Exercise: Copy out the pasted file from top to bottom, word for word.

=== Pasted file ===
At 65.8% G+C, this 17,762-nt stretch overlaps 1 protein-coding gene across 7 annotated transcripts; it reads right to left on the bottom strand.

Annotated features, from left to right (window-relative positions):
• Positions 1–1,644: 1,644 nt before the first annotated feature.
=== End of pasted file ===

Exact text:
At 65.8% G+C, this 17,762-nt stretch overlaps 1 protein-coding gene across 7 annotated transcripts; it reads right to left on the bottom strand.

Annotated features, from left to right (window-relative positions):
• Positions 1–1,644: 1,644 nt before the first annotated feature.